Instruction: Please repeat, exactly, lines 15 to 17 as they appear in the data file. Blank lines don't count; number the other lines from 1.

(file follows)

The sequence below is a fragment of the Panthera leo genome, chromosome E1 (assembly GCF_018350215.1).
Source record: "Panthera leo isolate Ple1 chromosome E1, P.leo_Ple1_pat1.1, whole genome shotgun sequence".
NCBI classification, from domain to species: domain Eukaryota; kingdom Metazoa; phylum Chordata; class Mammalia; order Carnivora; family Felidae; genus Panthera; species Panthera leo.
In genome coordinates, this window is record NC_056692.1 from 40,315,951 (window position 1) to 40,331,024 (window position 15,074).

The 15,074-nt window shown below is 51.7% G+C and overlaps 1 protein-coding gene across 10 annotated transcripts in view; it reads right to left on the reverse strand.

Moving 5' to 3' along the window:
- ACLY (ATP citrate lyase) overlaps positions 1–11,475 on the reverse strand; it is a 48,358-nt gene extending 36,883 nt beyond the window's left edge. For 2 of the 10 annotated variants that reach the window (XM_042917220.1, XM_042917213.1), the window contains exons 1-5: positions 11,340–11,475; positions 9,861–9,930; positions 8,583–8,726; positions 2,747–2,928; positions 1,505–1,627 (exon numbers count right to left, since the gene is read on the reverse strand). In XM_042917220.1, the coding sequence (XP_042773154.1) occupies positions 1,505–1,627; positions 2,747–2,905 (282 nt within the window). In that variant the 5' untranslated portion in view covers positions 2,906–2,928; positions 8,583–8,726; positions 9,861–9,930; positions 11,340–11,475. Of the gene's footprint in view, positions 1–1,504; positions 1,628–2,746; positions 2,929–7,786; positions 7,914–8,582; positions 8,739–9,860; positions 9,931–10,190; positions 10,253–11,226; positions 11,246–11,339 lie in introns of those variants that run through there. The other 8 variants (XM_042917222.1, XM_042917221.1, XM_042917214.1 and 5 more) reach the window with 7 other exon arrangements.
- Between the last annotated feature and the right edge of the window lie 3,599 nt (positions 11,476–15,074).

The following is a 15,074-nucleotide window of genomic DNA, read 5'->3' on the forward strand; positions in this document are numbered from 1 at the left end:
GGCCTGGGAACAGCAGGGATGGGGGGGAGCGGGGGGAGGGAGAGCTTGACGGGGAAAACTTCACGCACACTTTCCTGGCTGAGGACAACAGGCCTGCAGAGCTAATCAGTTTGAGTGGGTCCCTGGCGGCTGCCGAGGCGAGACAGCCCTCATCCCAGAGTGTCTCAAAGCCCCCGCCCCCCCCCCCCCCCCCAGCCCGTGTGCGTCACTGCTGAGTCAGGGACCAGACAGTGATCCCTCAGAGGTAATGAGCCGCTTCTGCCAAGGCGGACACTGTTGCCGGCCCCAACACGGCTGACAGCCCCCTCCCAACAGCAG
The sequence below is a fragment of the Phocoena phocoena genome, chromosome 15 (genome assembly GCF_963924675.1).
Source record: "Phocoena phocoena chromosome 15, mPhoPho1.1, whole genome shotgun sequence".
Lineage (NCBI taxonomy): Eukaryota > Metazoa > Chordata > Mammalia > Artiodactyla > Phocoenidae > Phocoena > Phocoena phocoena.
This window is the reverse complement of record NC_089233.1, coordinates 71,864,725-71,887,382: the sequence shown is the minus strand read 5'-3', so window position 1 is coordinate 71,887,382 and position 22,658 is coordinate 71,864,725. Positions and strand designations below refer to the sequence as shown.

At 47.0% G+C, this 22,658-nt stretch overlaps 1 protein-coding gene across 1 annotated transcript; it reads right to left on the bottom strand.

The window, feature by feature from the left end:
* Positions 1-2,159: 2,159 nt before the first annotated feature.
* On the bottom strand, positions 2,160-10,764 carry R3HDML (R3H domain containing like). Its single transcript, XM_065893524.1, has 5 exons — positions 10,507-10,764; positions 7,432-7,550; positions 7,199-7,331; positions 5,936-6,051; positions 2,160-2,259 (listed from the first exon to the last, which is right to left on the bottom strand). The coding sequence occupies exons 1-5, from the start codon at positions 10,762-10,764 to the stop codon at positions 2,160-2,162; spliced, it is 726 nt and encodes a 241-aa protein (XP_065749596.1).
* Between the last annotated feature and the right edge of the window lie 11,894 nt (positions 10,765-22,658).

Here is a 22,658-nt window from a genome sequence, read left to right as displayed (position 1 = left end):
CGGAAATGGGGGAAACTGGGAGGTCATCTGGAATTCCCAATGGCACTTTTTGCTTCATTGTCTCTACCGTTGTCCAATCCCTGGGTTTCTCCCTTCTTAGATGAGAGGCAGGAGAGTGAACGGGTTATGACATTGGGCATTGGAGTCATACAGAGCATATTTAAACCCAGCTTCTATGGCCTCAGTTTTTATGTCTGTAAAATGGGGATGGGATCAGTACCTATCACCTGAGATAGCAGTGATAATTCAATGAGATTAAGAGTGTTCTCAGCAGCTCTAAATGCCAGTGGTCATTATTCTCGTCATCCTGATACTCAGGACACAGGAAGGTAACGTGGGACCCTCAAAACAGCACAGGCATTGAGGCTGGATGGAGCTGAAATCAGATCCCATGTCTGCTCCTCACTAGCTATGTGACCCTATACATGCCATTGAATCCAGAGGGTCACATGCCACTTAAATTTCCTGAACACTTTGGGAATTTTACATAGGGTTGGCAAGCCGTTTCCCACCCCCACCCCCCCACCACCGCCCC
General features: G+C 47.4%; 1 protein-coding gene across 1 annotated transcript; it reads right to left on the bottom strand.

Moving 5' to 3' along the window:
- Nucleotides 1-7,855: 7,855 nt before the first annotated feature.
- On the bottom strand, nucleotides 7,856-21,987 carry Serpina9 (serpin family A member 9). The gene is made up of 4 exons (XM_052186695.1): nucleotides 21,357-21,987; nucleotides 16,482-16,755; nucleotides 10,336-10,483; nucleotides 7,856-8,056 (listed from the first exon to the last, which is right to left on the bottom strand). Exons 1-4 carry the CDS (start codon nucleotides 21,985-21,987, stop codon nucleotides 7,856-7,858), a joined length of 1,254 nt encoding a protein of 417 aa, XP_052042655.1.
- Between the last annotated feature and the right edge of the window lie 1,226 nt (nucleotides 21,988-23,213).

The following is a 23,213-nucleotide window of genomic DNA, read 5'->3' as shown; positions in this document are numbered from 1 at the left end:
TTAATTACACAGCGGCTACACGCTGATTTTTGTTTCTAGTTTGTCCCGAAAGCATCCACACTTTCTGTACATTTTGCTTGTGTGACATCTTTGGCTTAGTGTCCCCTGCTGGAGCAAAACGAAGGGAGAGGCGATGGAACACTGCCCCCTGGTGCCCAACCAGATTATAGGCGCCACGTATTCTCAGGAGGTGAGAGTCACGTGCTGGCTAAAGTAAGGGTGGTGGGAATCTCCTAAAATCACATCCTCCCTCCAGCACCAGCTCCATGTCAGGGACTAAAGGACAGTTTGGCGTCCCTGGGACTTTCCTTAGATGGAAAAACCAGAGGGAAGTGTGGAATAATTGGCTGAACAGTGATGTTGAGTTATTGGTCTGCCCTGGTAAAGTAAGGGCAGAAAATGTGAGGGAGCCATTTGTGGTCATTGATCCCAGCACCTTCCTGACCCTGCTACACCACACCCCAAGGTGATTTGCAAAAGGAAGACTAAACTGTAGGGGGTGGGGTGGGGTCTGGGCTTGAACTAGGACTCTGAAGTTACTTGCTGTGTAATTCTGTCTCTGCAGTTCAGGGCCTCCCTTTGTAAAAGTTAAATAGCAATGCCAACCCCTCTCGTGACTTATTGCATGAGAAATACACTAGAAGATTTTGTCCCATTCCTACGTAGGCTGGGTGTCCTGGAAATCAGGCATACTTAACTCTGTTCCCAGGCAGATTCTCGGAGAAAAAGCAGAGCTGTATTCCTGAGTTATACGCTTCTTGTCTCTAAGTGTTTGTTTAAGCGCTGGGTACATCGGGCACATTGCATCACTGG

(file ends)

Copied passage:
At 47.0% G+C, this 22,658-nt stretch overlaps 1 protein-coding gene across 1 annotated transcript; it reads right to left on the bottom strand.

The window, feature by feature from the left end:
* Positions 1-2,159: 2,159 nt before the first annotated feature.